Curiosity Mission Updates

NASA's Mars rover Curiosity acquired this image using its Mast Camera (Mastcam) on Sol 2047 Credit: NASA/JPL-Caltech/MSSS
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Curiosity is currently investigating the Blunts Point member of the Murray formation, and searching for a suitable location to drill in the near future. I was the SOWG Chair today, and we put together a busy weekend plan focused on wrapping up contact science at our current location and driving further north into the Blunts point member.

The plan starts with a ChemCam water adsorption experiment to look for seasonal variations in hydrogen in the soil at different times of day. On the first sol we also planned some juicy contact science: a MAHLI "dogs eye" image looking edge-on at the "Culver" target (seen in the above Mastcam image) to assess the relationship between veins and bedding, followed by DRT, MAHLI, and APXS on typical bedrock at the "Floodwood" target, and additional MAHLI and APXS on the "Carleton" target to look for variations in chemistry. Just as Curiosity wraps up the overnight APXS integration on "Floodwood," we'll put her back to work with another early morning ChemCam water adsorption observation. Around midday on the second sol we'll take several Mastcam multispectral images to document the Sols 2048-2049 DRT targets, along with a ChemCam passive sky observation and documentation images of the ChemCam targets. We'll also acquire ChemCam LIBS on the target "Mountain Iron" to assess the composition of dark nodules. The third sol is focused on a ~10 m drive to the north and post-drive imaging to prepare for contact science or bumping to a drill location next week. We were a bit tight on data volume in this plan due to some small downlink volumes lately, but hopefully by keeping our data appetite in check we'll be in good shape for the exciting activities coming up soon!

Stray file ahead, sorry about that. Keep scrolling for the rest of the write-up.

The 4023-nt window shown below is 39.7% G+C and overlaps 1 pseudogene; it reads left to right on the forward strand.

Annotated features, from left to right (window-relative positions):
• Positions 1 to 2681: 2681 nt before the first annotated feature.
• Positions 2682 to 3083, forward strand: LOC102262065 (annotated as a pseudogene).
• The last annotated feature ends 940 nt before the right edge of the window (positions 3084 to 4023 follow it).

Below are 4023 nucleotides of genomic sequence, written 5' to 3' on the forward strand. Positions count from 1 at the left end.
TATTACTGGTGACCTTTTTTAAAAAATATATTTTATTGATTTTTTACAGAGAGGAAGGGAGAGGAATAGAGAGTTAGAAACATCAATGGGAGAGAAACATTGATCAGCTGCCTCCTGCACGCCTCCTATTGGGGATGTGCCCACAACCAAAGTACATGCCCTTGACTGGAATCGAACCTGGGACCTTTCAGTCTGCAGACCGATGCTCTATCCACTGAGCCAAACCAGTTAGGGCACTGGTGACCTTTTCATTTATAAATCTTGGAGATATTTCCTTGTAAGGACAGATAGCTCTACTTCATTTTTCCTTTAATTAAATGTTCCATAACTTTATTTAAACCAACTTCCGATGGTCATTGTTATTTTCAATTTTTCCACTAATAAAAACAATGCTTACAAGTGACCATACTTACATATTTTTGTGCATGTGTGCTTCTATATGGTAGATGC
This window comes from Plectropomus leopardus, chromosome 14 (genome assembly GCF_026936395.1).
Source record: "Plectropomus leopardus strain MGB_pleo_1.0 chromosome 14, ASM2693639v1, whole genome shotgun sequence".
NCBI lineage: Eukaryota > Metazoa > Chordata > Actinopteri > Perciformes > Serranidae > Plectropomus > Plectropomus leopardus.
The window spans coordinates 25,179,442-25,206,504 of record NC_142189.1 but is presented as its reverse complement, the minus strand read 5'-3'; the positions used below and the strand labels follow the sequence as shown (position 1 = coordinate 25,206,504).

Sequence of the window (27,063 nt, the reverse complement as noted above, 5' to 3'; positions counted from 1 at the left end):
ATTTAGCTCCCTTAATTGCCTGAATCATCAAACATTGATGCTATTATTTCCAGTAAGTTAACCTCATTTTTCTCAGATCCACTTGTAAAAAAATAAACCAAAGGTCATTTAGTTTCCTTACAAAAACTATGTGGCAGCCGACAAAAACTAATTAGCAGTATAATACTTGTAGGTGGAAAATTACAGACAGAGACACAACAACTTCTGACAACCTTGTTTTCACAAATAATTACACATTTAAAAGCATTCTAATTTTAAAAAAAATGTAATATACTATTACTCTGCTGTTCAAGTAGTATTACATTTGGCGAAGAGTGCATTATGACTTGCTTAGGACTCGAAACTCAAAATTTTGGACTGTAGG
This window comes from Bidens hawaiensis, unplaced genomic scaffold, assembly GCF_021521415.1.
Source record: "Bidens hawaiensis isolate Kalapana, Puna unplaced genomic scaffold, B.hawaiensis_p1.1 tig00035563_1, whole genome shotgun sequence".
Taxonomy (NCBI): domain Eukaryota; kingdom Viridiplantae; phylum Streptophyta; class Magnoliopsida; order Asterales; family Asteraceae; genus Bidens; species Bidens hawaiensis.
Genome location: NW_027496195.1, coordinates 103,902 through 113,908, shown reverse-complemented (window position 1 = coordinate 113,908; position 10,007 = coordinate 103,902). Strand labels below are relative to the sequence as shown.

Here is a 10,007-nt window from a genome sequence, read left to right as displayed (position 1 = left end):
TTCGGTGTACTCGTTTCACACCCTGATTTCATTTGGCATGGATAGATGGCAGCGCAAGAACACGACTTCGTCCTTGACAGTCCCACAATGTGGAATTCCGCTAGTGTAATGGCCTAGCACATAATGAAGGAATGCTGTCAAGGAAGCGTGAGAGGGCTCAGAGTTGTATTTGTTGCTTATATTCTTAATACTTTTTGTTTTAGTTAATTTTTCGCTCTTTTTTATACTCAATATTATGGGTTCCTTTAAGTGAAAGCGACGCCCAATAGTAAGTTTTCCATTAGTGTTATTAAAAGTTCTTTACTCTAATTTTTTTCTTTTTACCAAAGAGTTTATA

About this Blog
These blog updates are provided by self-selected Mars Science Laboratory mission team members who love to share what Curiosity is doing with the public.

Dates of planned rover activities described in these reports are subject to change due to a variety of factors related to the Martian environment, communication relays and rover status.

Tools on the
Curiosity Rover
The Curiosity rover has tools to study clues about past and present environmental conditions on Mars, including whether conditions have ever been favorable for microbial life. The rover carries:



Radiation Detectors

Environmental Sensors

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